Another beautiful day in Cochabamba.
Beginning my third week here, where the sun has shown every day, with brief showers passing through. The climate is ideal. Fruit is plentiful and sweet. Green mountains tower over rooftops in all directions. And I stumble across parks on my daily walks, no matter which direction, or how far, I go. An abundance of colors, odors, plants, and people confront me everywhere I turn. This city is fully alive with the richness of life — and all its contrasts. And I love it.
With so much to share and not much time to write — at least not in English — the best I can do for now is offer brief descriptions. Some of these really merit their own separate story, like my first experience using the public bathroom at La Concha — a huge, open-air market that stretches for miles and sells everything that you might want or need, from fresh produce to electronics. Let’s just say the public toilet there involves being very aware and open-minded.
Here’s a taste of my first two weeks:
The absolute beauty of the parks and the grounds of the Maryknoll language school. Both are your frequent hang outs. There’s something about being in the midst of such an abundance of flowers and trees.
Three things you can always find at those lovely parks: stray dogs, young lovers, and basura (trash).
The campesinos — poor indigenous who come from the countryside. Every day they’re out on the streets working, from morning until night, washing other people’s laundry and cars in the canal, selling their fruit or papas (potatoes) and carne (meat) from their stands, spreading their bright blankets on the sidewalk to display their wares, often with little children in tow.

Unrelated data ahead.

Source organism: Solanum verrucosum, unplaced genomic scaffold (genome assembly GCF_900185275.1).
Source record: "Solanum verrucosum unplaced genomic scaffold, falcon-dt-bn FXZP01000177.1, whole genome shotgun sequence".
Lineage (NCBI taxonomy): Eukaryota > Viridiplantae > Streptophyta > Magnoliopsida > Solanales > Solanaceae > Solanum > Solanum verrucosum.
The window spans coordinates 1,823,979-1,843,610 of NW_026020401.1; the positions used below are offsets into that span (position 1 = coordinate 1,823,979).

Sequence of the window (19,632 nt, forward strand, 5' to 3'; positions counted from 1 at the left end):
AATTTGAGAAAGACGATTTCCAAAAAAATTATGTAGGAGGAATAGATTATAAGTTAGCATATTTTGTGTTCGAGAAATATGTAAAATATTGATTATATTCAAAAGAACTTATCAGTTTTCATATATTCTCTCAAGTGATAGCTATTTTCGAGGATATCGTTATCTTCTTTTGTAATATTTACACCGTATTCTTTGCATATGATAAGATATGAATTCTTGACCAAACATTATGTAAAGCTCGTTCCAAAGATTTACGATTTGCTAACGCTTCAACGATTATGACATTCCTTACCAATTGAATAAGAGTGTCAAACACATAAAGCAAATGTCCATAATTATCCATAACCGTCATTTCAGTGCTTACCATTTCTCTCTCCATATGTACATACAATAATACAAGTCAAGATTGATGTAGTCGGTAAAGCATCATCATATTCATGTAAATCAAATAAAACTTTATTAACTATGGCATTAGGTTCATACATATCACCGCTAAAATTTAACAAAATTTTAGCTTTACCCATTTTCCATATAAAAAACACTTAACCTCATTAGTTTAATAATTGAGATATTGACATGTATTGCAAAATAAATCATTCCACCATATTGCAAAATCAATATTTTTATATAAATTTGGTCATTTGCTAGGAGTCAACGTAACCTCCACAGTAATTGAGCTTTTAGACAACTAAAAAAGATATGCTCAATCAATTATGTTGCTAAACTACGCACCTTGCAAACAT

Homeless dogs roaming the streets. One even walked up and down the aisles at church this morning. Guess he was hoping some good soul would have pity on him. I have no idea where these dogs find food and water.
Chicken at almost every meal — except breakfast. Meals usually consist of potatoes and rice, carne (meat), tomatoes and onions (which my host family considers to be vegetables). Whatever we don’t eat for almuerzo (the big meal at lunch time), is served again for la cena (dinner).
No salads. For health reasons, we’ve been told not to eat the lettuce here. For someone like me who’s accustomed to eating salads every day…let’s just say my body’s in rebellion mode right now.
Helado (homemade ice cream made from real fruit) sold throughout the city. It makes up for not being able to have salad. Sort of.
No hot water, except in the shower. But I am so grateful to have it there. If I can only have hot water in one place, that would be it.
Quechua women with black braids wearing white sombreros, their brightly striped shawls draped across their backs carrying babies hidden from view.
The Afro-Bolivian dancers we watched at a special celebration. I didn’t even know theses people existed.
Vendors driving slowly through the neighborhoods on Saturday mornings, calling out the fresh fruits they’re selling from the backs of their trucks: grapes, papayas, bananas, mangos. The mangos taste sweeter than any dessert.
More to come…if I can get the Internet connection to cooperate.